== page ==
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At the Feet of The Mother

Deva and Asura (HH 188)

Evolution is not a magic but a real-time event that takes place through steps and processes. Each stage carries its own hazards and challenges, brings its own set of opportunities; opens doors to the highest and the abyss. At any given point of time we may either turn towards the heights or else look towards the abyss. To turn towards the heights is to move towards the godlike nature. To turn towards the abysses is to increase the Asuric propensities in us. The road to Supermanhood passes through an increasing embodiment of the godlike nature and a rejection / conversion / transformation of the Asuric movements in us.


Words of Sri Aurobindo

 

This can only be, if the nature also in its dynamics and workings becomes divine, a power imperturbable, intangible, inviolate, pure and untroubled by the reactions of the inferior Prakriti. How and by what steps is this most difficult transformation to be effected? What is this last secret of the soul’s perfection? what the principle or the process of this transmutation of our human and earthly nature?

That, we shall find, is the whole intention of the remaining chapters of the Gita. But first it prefaces the consideration of this enlightening movement by a distinction between two kinds of being, the Deva and the Asura; for the Deva is capable of a high self-transforming sattwic action, the Asura incapable…. The general nature of all human beings is the same, it is a mixture of the three gunas; it would seem then that in all there must be the capacity to develop and strengthen the sattwic element and turn it upward towards the heights of the divine transformation. That our ordinary turn is actually towards making our reason and will the servants of our rajasic or tamasic egoism, the ministers of our restless and ill-balanced kinetic desire or our self-indulgent indolence and static inertia, can only be, one would imagine, a temporary characteristic of our undeveloped spiritual being, a rawness of its imperfect evolution and must disappear when our consciousness rises in the spiritual scale. But we actually see that men, at least men above a certain level, fall very largely into two classes, those who have a dominant force of sattwic nature turned towards knowledge, self-control, beneficence, perfection and those who have a dominant force of rajasic nature turned towards egoistic greatness, satisfaction of desire, the indulgence of their own strong will and personality which they seek to impose on the world, not for the service of man or God, but for their own pride, glory and pleasure. These are the human representatives of the Devas and Danavas or Asuras, the Gods and the Titans. This distinction is a very ancient one in Indian religious symbolism. The fundamental idea of the Rig Veda is a struggle between the Gods and their dark opponents, between the Masters of Light, sons of Infinity, and the children of Division and Night, a battle in which man takes part and which is reflected in all his inner life and action. This was also a fundamental principle of the religion of Zoroaster. The same idea is prominent in later literature. The Ramayana is in its ethical intention the parable of an enormous conflict between the Deva in human form and the incarnate Rakshasa, between the representative of a high culture and Dharma and a huge unbridled force and gigantic civilisation of the exaggerated Ego. The Mahabharata, of which the Gita is a section, takes for its subject a lifelong clash between human Devas and Asuras, the men of power, sons of the Gods, who are governed by the light of a high ethical Dharma and others who are embodied Titans, the men of power who are out for the service of their intellectual, vital and physical ego. The ancient mind, more open than ours to the truth of things behind the physical veil, saw behind the life of man great cosmic Powers or beings representative of certain turns or grades of the universal Shakti, divine, titanic, gigantic, demoniac, and men who strongly represented in themselves these types of nature were themselves considered as Devas, Asuras, Rakshasas, Pisachas.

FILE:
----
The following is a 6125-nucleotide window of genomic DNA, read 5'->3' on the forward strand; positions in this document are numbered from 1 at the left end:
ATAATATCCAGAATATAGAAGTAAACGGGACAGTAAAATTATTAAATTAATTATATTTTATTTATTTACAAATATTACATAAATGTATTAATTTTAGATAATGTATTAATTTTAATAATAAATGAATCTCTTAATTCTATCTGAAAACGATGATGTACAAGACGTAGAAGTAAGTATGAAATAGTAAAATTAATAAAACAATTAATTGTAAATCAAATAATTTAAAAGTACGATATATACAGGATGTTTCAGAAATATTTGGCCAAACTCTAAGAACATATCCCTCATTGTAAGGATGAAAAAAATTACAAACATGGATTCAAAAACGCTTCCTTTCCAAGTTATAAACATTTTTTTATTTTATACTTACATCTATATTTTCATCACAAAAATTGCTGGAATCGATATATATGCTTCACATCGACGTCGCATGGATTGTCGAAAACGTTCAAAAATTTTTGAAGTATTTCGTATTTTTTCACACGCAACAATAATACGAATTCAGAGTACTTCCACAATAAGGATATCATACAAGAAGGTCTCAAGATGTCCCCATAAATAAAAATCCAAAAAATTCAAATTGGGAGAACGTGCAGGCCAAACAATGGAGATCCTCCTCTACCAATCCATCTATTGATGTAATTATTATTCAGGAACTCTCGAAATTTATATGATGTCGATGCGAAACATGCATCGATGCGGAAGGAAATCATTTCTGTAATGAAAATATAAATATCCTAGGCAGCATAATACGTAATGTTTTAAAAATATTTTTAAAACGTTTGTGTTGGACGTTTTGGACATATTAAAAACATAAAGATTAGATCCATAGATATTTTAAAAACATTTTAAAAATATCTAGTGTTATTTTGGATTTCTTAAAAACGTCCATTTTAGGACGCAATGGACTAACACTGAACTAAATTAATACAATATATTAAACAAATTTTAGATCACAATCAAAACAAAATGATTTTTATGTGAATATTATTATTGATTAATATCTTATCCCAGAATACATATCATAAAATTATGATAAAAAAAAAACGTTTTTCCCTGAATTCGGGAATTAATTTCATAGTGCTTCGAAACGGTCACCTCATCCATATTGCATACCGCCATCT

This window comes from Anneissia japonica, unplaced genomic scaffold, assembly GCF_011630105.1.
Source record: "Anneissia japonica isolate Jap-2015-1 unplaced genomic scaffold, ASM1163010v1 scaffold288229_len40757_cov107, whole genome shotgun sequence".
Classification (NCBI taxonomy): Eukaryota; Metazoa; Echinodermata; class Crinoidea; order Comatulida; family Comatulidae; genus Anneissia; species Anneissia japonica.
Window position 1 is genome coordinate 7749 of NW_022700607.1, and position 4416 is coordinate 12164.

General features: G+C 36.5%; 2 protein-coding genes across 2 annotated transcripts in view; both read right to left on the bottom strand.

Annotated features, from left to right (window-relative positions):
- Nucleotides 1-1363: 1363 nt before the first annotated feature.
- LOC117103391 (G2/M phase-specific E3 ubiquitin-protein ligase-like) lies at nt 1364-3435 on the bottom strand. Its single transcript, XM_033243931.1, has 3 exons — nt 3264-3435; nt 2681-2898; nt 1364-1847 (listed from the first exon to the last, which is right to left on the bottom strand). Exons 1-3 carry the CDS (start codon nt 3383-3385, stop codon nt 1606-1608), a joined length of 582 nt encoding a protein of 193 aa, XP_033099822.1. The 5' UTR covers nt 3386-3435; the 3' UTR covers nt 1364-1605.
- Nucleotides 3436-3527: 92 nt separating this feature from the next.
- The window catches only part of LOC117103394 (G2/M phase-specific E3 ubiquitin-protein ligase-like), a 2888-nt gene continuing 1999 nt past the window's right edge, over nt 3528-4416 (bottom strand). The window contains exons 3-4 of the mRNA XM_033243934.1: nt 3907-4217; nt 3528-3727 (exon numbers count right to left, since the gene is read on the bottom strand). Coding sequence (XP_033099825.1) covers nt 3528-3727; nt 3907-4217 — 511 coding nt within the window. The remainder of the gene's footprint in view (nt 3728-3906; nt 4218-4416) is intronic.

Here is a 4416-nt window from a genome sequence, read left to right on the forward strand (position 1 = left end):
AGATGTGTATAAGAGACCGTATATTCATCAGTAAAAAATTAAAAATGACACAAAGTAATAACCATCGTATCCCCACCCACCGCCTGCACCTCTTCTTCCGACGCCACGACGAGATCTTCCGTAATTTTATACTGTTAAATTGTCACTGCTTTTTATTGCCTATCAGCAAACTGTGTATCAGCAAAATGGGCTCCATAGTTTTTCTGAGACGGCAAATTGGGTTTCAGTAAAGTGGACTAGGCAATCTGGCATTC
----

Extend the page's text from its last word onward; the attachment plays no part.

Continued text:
The Gita for its own purposes takes up this distinction and develops the difference between these two kinds of beings, dvau bhu¯ tasargau. It has spoken previously of the nature which is Asuric and Rakshasic and obstructs God-knowledge, salvation and perfection; it now contrasts it with the Daivic nature which is turned to these things……

The distinction between the Deva and the Asura is not comprehensive of all humanity, not rigidly applicable to all its individuals, neither is it sharp and definite in all stages of the moral or spiritual history of the race or in all phases of the individual evolution. The tamasic man who makes so large a part of the whole, falls into neither category as it is here described, though he may have both elements in him in a low degree and for the most part serves tepidly the lower qualities. The normal man is ordinarily a mixture; but one or the other tendency is more pronounced, tends to make him predominantly rajaso-tamasic or sattwo-rajasic and can be said to be preparing him for either culmination, for the divine clarity or the titanic turbulence…..

The Deva nature is distinguished by an acme of the sattwic habits and qualities; self-control, sacrifice, the religious habit, cleanness and purity, candour and straightforwardness, truth, calm and self-denial, compassion to all beings, modesty, gentleness, forgivingness, patience, steadfastness, a deep sweet and serious freedom from all restlessness, levity and inconstancy are its native attributes. The Asuric qualities, wrath, greed, cunning, treachery, wilful doing of injury to others, pride and arrogance and excessive self-esteem have no place in its composition. But its gentleness and self-denial and self-control are free too from all weakness: it has energy and soul force, strong resolution, the fearlessness of the soul that lives in the right and according to the truth as well as its harmlessness, tejah, abhayam, dhrtih, ahimsa , satyam. The whole being, the whole temperament is integrally pure; there is a seeking for knowledge and a calm and fixed abiding in knowledge. This is the wealth, the plenitude of the man born into the Deva nature.